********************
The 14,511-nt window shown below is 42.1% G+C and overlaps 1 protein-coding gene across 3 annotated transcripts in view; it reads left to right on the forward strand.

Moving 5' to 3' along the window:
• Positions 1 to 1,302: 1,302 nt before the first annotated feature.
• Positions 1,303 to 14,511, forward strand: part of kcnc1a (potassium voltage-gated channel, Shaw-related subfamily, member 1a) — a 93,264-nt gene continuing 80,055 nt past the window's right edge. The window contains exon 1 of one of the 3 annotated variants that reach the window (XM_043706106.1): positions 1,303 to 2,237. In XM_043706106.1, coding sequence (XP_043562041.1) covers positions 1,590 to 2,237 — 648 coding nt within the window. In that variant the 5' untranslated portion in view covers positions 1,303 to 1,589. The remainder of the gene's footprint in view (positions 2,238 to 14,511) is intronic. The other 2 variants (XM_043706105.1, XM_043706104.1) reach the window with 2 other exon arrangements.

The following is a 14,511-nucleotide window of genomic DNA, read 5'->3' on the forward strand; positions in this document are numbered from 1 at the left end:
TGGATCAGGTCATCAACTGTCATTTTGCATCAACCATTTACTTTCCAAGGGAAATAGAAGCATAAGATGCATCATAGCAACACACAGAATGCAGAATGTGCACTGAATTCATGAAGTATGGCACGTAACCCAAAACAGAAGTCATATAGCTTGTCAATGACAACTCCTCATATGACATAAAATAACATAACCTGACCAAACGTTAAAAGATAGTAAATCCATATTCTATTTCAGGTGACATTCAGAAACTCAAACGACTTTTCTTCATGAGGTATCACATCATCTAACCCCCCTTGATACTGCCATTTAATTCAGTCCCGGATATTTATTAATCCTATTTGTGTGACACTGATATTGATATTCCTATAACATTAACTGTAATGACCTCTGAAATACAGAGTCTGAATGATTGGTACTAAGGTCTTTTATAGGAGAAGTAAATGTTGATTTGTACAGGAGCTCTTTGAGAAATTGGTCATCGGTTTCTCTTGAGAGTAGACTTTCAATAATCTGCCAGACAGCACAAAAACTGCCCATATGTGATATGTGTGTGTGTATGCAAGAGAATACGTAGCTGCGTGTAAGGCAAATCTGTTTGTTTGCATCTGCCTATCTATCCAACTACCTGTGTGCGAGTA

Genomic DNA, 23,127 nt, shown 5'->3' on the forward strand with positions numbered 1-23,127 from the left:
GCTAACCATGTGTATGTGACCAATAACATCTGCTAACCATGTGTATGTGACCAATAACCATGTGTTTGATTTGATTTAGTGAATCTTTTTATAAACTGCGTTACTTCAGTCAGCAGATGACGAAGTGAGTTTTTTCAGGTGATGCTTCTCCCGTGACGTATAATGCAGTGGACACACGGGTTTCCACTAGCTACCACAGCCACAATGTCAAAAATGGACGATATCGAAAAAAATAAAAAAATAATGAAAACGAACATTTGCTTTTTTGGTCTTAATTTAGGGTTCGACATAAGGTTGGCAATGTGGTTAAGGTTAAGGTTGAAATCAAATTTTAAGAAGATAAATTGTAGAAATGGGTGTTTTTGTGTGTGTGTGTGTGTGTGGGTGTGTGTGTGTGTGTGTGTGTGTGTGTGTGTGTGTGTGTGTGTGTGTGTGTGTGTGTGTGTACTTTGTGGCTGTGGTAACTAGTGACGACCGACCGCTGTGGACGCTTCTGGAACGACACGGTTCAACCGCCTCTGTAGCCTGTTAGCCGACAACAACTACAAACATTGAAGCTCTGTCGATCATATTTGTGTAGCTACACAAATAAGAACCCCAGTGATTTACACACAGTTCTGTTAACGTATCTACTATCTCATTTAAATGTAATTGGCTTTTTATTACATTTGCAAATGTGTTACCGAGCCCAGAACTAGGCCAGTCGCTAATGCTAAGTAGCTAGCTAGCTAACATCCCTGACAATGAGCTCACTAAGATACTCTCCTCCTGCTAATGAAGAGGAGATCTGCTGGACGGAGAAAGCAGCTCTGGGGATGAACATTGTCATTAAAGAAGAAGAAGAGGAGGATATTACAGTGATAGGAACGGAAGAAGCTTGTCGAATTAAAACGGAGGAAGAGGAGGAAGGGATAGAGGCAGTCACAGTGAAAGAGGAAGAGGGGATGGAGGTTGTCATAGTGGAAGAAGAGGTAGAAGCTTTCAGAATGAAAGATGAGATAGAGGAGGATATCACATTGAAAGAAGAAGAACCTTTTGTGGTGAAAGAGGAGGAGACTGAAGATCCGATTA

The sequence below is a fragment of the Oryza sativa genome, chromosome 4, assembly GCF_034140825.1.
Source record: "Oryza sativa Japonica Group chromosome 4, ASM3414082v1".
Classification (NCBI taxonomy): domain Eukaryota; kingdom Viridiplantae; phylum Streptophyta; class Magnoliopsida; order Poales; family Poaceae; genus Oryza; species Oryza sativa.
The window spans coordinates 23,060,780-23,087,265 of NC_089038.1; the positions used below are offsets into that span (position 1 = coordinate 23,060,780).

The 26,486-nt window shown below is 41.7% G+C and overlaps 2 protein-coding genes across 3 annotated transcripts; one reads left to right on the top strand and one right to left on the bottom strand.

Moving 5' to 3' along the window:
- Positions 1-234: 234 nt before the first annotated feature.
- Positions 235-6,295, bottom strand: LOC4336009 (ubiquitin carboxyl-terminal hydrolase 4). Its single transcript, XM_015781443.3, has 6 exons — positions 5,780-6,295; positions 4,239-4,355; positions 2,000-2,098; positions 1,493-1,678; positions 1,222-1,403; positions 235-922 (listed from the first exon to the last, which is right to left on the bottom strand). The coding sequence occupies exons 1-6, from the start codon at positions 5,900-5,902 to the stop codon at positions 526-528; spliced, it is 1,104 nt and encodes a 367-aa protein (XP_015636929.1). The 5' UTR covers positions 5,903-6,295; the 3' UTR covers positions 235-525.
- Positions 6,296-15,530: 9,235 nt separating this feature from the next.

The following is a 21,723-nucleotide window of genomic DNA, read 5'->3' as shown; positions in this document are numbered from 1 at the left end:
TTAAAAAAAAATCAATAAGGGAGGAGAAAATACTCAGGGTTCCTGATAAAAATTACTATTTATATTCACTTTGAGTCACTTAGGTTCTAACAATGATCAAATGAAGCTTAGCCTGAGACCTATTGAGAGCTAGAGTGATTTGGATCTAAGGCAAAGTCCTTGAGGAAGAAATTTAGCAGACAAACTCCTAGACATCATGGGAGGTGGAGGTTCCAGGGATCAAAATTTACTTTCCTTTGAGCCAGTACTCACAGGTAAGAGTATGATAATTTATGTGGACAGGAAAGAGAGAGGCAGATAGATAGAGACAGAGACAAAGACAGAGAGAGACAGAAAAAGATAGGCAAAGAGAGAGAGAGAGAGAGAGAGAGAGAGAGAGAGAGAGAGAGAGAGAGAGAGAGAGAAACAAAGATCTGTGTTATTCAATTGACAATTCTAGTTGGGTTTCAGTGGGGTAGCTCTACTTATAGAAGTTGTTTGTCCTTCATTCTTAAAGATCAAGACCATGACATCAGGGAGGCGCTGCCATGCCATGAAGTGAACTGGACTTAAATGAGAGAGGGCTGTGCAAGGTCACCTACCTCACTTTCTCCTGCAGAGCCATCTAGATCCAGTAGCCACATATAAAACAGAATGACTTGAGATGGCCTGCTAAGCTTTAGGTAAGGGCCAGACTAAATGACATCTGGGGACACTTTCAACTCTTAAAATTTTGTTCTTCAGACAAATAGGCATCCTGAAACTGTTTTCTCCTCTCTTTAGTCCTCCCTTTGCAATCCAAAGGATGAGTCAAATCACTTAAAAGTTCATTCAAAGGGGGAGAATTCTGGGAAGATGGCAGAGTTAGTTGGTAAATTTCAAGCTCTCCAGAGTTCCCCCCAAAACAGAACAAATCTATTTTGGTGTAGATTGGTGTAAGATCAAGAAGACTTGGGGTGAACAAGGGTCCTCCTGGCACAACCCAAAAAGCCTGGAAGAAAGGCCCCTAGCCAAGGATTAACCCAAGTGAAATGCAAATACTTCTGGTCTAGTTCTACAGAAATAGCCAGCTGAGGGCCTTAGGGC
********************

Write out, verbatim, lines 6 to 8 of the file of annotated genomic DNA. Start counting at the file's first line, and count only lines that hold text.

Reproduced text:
TGGATCAGGTCATCAACTGTCATTTTGCATCAACCATTTACTTTCCAAGGGAAATAGAAGCATAAGATGCATCATAGCAACACACAGAATGCAGAATGTGCACTGAATTCATGAAGTATGGCACGTAACCCAAAACAGAAGTCATATAGCTTGTCAATGACAACTCCTCATATGACATAAAATAACATAACCTGACCAAACGTTAAAAGATAGTAAATCCATATTCTATTTCAGGTGACATTCAGAAACTCAAACGACTTTTCTTCATGAGGTATCACATCATCTAACCCCCCTTGATACTGCCATTTAATTCAGTCCCGGATATTTATTAATCCTATTTGTGTGACACTGATATTGATATTCCTATAACATTAACTGTAATGACCTCTGAAATACAGAGTCTGAATGATTGGTACTAAGGTCTTTTATAGGAGAAGTAAATGTTGATTTGTACAGGAGCTCTTTGAGAAATTGGTCATCGGTTTCTCTTGAGAGTAGACTTTCAATAATCTGCCAGACAGCACAAAAACTGCCCATATGTGATATGTGTGTGTGTATGCAAGAGAATACGTAGCTGCGTGTAAGGCAAATCTGTTTGTTTGCATCTGCCTATCTATCCAACTACCTGTGTGCGAGTA

Genomic DNA, 23,127 nt, shown 5'->3' on the forward strand with positions numbered 1-23,127 from the left:
GCTAACCATGTGTATGTGACCAATAACATCTGCTAACCATGTGTATGTGACCAATAACCATGTGTTTGATTTGATTTAGTGAATCTTTTTATAAACTGCGTTACTTCAGTCAGCAGATGACGAAGTGAGTTTTTTCAGGTGATGCTTCTCCCGTGACGTATAATGCAGTGGACACACGGGTTTCCACTAGCTACCACAGCCACAATGTCAAAAATGGACGATATCGAAAAAAATAAAAAAATAATGAAAACGAACATTTGCTTTTTTGGTCTTAATTTAGGGTTCGACATAAGGTTGGCAATGTGGTTAAGGTTAAGGTTGAAATCAAATTTTAAGAAGATAAATTGTAGAAATGGGTGTTTTTGTGTGTGTGTGTGTGTGTGGGTGTGTGTGTGTGTGTGTGTGTGTGTGTGTGTGTGTGTGTGTGTGTGTGTGTGTGTGTGTGTACTTTGTGGCTGTGGTAACTAGTGACGACCGACCGCTGTGGACGCTTCTGGAACGACACGGTTCAACCGCCTCTGTAGCCTGTTAGCCGACAACAACTACAAACATTGAAGCTCTGTCGATCATATTTGTGTAGCTACACAAATAAGAACCCCAGTGATTTACACACAGTTCTGTTAACGTATCTACTATCTCATTTAAATGTAATTGGCTTTTTATTACATTTGCAAATGTGTTACCGAGCCCAGAACTAGGCCAGTCGCTAATGCTAAGTAGCTAGCTAGCTAACATCCCTGACAATGAGCTCACTAAGATACTCTCCTCCTGCTAATGAAGAGGAGATCTGCTGGACGGAGAAAGCAGCTCTGGGGATGAACATTGTCATTAAAGAAGAAGAAGAGGAGGATATTACAGTGATAGGAACGGAAGAAGCTTGTCGAATTAAAACGGAGGAAGAGGAGGAAGGGATAGAGGCAGTCACAGTGAAAGAGGAAGAGGGGATGGAGGTTGTCATAGTGGAAGAAGAGGTAGAAGCTTTCAGAATGAAAGATGAGATAGAGGAGGATATCACATTGAAAGAAGAAGAACCTTTTGTGGTGAAAGAGGAGGAGACTGAAGATCCGATTA